Security has become THE hot topic. You'll probably see more discussion and emphasis on security in 2002 than you have in the last ten years. Why? Because the world is moving toward complete electronic communication where everything from the conversations on your mobile phone to your medical records to your credit card statements are now only digital bits floating around cyberspace.
Many organizations are rushing to assemble a security policy that defines, prescribes and enforces the security measures they deem appropriate and necessary for their industry. However, without a solid guideline, a custom security policy can often act more like a screen door with a rip, instead of a sealed submarine hatch.
There are several means by which an organization can create a security policy which contains fewer holes than otherwise. These include starting off with another organization's policy and customizing it as needed and hiring a security consultant to create a policy from scratch. Both of these options have benefits and drawbacks, most of which are obvious.
If your organization is determined to create an internal document with as little external help as possible, then there are other alternatives for you: the ISO17799 Standard or the Common Criteria. Both of these documents will provide you with a wealth of information related to security policies and the security features of computers and software products.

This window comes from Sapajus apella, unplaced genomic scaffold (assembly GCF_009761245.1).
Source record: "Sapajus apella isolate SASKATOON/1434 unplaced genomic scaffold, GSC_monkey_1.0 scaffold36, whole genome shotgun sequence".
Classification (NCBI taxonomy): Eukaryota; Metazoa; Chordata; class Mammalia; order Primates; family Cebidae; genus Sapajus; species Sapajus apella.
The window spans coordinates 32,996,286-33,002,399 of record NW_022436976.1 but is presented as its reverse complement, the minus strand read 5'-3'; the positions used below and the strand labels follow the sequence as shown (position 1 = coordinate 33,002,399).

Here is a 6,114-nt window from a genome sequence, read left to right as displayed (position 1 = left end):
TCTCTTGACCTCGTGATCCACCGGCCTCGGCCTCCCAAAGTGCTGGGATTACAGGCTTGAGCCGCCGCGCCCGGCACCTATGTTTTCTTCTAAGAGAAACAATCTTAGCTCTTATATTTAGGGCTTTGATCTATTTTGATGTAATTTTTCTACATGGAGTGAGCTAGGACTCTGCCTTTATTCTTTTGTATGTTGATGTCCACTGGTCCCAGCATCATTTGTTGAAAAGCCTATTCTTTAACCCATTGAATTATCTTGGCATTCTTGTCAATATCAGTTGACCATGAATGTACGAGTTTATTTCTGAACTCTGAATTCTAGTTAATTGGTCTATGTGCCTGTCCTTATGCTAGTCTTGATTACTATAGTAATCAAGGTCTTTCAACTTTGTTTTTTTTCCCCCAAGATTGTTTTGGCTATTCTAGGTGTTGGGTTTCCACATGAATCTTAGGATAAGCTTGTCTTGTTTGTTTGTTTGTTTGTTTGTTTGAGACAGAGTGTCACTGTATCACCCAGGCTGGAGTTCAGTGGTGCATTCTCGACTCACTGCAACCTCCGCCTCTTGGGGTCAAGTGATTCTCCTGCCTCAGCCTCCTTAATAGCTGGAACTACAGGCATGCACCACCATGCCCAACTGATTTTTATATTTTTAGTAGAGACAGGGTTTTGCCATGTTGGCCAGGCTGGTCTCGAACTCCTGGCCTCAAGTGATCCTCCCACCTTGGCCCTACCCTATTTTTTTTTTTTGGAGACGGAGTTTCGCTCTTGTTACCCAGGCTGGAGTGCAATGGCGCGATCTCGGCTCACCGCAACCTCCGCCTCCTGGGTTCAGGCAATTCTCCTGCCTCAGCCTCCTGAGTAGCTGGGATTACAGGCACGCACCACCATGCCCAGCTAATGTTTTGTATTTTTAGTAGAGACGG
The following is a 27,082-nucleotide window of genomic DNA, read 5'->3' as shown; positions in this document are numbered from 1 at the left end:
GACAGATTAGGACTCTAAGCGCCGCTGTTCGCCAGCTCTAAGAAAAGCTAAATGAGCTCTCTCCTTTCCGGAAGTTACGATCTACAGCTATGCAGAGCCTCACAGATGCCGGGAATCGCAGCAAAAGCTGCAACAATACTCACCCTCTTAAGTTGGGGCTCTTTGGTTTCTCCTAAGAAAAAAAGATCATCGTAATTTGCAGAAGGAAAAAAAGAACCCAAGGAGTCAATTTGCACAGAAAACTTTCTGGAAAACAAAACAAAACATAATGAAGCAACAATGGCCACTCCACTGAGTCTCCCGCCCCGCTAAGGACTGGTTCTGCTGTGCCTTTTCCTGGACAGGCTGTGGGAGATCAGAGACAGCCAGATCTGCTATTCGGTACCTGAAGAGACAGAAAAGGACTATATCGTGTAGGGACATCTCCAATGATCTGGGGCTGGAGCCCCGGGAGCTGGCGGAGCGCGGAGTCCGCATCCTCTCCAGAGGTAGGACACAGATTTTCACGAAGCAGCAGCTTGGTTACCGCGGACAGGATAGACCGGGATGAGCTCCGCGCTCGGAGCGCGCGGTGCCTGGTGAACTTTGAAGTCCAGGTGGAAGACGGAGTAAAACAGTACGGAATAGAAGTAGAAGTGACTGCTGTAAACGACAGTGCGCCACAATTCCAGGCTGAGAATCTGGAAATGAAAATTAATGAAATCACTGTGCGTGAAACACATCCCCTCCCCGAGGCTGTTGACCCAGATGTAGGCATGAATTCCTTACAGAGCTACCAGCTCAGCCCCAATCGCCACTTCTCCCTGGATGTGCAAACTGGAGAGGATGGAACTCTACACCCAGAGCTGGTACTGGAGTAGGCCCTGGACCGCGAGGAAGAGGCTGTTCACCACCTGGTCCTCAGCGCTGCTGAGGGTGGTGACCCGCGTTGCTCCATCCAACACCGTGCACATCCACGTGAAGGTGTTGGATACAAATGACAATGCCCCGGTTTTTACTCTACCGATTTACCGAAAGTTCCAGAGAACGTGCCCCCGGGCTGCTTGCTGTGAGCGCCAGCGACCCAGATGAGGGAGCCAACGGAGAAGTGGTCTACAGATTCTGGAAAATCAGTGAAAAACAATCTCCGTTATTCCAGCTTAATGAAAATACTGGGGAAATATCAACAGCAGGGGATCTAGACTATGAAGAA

The ISO17799 Standard is a set of security standards that were originally defined by the British Standards Institution as BS 7799. The original standards were adopted and approved by the ISO, IEC and JTC1 (International Electrotechnical Commission, International Organization for Standardization and Joint Technical Committee). In 1998 these standards were re-formulated to allow for evaluation of compliance with the standards. The ISO17799 defines a framework for security policy. You can learn more about ISO17799 from www.iso17799-web.com. However, to see the contents of the standard, you'll have to purchase them.
Another alternative, especially for those within the United States, is the Common Criteria. The Common Criteria (also known as International Standard 15408) was created by a joint effort between security organizations from the U.S., Canada, France, Germany, the Netherlands and the U.K. The Common Criteria replace the previous standard of C2 or orange book certification. Unlike the ISO17799 Standard, the Common Criteria defines the features of computer systems and products which offer support and control security. For more information on the Common Criteria, visit http://csrc.nist.gov/cc/ or http://www.commoncriteria.org/. You can download a free copy of the Common Criteria from either site.
About the author
James Michael Stewart is a researcher and writer for Lanwrights, Inc.